The iButton garage-door opener using an Arduino

Arduino iButton garage door opener

I’ve made an iButton garagedoor opener and logger.

On a Dutch (kind of) eBay ( I found some iButtons and readers very cheap. I had no idea what to do with them, but I bought them anyway.
My garage opens with a push on a button, so it must be possible to get that working with the iButton.

Arduino iButton garage door opener

I also found some really cheap (0,50 euro) displays, so it would be nice if I also can make a screen to show me who entered when.
The project is now existing in three parts:

  1. The iButton opening the door
  2. A clock keeping track of times and dates
  3. A screen showing the information

So to keep things understandable I try first to figure out the three parts separately.

Step 1: You will need


  • iButton(s)
  • iButton reader
  • Arduino
  • 2 push buttons
  • power supply
  • 2 10 kOhms resistors
  • 220 Ohms resistor
  • 2,2 kOhms resistor
  • 10 kOhms potmeter
  • LCD-display with HD44780 controller
  • NPN transistor
  • relais
  • 1N4001 diode
  • some wire
  • PCB


  • soldering iron
  • solder
  • snips
  • breadboard
  • computer with Arduino software
  • a LED

Step 2: IButton opening the door

Start playing with it
So I bought the parts. Now I had to find out how the things work. Trough the Arduino-site ( I found the “Fridzing” drawing on I also found the 1-Wire library there. 1-Wire is the name of the communication method used by the iButtons.
With this drawing and the library it was easy to wire everything and get it running. 

How to wire up
According to the schematics, I took my Arduino, a breadboard, the iButton reader, a 2,2 kOhms resistor, three wires and a LED.
I wired it a little bit different than the drawing. My iButton reader had only two wires.

  • a wire from 5V on the Arduino to the + lane on the breadboard
  • the resistor from the + lane to the first lane on the breadboard
  • a wire from the first lane (where also the resistor is) to pin 2 on the Arduino
  • the grey wire of the iButton reader to the first lane of the breadboard
  • the black wire of the iButton reader to the – lane of the breadboard
  • a wire from the – lane to the GND of the Arduino
  • put the LED with the long leg (anode) in pin 13 of the Arduino and the short leg (cathode) in GND

Now I run the sketch (code) like shown in iButton.pde and entered the code like it is shown in small letters on the iButton.

To be able to run this sketch, I first have to download the library from the site shown above and put this in the [library] folder in the [Arduino] folder. If you don’t have a [library] folder in your [arduino] folder, you should make one. Next you have to restart the Arduino program for it to know the new library is there. (trust me, if you don’t restart the program, you can try, and try, and try, but it will not work)

If I put the right iButton in the reader, the LED will light up for a short moment. If I put in the wrong iButton the LED won’t light up.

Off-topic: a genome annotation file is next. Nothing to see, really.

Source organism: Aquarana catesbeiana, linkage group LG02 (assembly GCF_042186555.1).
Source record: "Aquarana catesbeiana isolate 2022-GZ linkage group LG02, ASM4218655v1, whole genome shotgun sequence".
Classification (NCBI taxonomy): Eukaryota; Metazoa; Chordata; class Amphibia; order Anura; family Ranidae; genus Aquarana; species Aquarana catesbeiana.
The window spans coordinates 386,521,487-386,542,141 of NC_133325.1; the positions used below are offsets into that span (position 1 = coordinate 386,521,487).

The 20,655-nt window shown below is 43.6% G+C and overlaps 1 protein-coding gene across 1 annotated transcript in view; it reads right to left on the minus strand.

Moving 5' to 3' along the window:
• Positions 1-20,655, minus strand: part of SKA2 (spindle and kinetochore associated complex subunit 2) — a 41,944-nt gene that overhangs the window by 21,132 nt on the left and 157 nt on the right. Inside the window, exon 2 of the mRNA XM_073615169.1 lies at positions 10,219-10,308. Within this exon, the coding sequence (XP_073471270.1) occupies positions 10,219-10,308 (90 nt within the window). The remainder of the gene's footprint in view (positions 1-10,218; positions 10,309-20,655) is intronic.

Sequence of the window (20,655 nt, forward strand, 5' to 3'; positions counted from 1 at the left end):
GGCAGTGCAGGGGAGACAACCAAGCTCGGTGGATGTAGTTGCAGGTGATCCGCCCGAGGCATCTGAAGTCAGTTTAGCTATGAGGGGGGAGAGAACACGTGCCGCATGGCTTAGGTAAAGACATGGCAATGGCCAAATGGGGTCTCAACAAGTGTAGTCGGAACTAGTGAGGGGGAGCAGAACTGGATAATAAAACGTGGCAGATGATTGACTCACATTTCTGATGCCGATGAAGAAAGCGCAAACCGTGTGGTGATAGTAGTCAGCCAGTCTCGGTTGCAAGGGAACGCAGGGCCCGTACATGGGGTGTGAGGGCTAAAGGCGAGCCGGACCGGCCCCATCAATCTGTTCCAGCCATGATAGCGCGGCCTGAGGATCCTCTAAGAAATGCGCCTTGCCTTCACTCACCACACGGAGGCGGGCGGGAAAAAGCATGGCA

The first part is working now. If I connect pin 13 to a relays in stead of a LED and I connect that relays to the button that open my garage door, my garage door will probably open.


Step 3: The garage door

Before I went any further I first wanted to check wether the button opening my garage really worked by just connecting two wires. To be sure that I didn’t kill myself, I first measured how much volts are going trough the button. I simply removed the button from the wall and put my multimeter on the two screws on the back. I had a reading of 21 V DC, so that might bite, but probably won’t kill me if I accidentally touch it.
Now I simply connected the two screws with a piece of wire and the door opened.

Arduino iButton garage door opener circuit

Adding the relay

My theory worked so now it was time to add the relay to my design. On the “Fritzing” drawing you can see how I did that.
I moved the iButton to port 12 to make more room on the Arduino to ad the clock and the LCD later on.
The Arduino will switch the transistor (I used a BC338 that I had laying around, but any 5V NPN general purpose will probably do) and the transistor will switch the relay. The green wires going from the relay will be connected to the screws on the back of the button that opens the garage.
The diode should be there to help the relay. (I’m not sure why anymore, but just put it there, the relay will live longer)

Step 4: The Clock

I didn’t have the LCD-display yet, so the next step would be to figure out how to get the clock going. I don’t want to use any external parts, like a RTC-IC (Real Time Clock) or an internet connection or anything. The Arduino has an internal crystal in it, so it must be possible to make a clock with just the Arduino and two buttons to set the time and date.

The wiring
The wiring is just adding two buttons, so that is not so hard.
To get buttons working releiable on a Arduino, you need to use a pull down resistor (connected to the GND) or a pull up resistor (connected to the +5V).
This 10 kOhm resistor takes care that the button is LOW or HIGH, when it is not pushed. I used a pull up resistor, so my buttons are HIGH when they are not pushed.
(learn everything you never wanted to know on buttons on Arduinos here:

  •  connect a wire from the +strip of the breadboard to +5V on the Arduino
  •  connect a wire from the -strip of the breadboard to GND on the Arduino
  •  put two buttons in the breadboard
  •  connect a 10kOhm resistor between one leg of the button and the +strip (2 x)
  •  connect a wire from the same leg of the button where the resistor is connected, to pin 8 of the Arduino (and to pin 9 from the other button)
  •  connect a wire from the other leg of the buttons to de -strip (2 x)

Read more: The iButton garage-door opener using an Arduino

Leave a Comment

Your email address will not be published. Required fields are marked *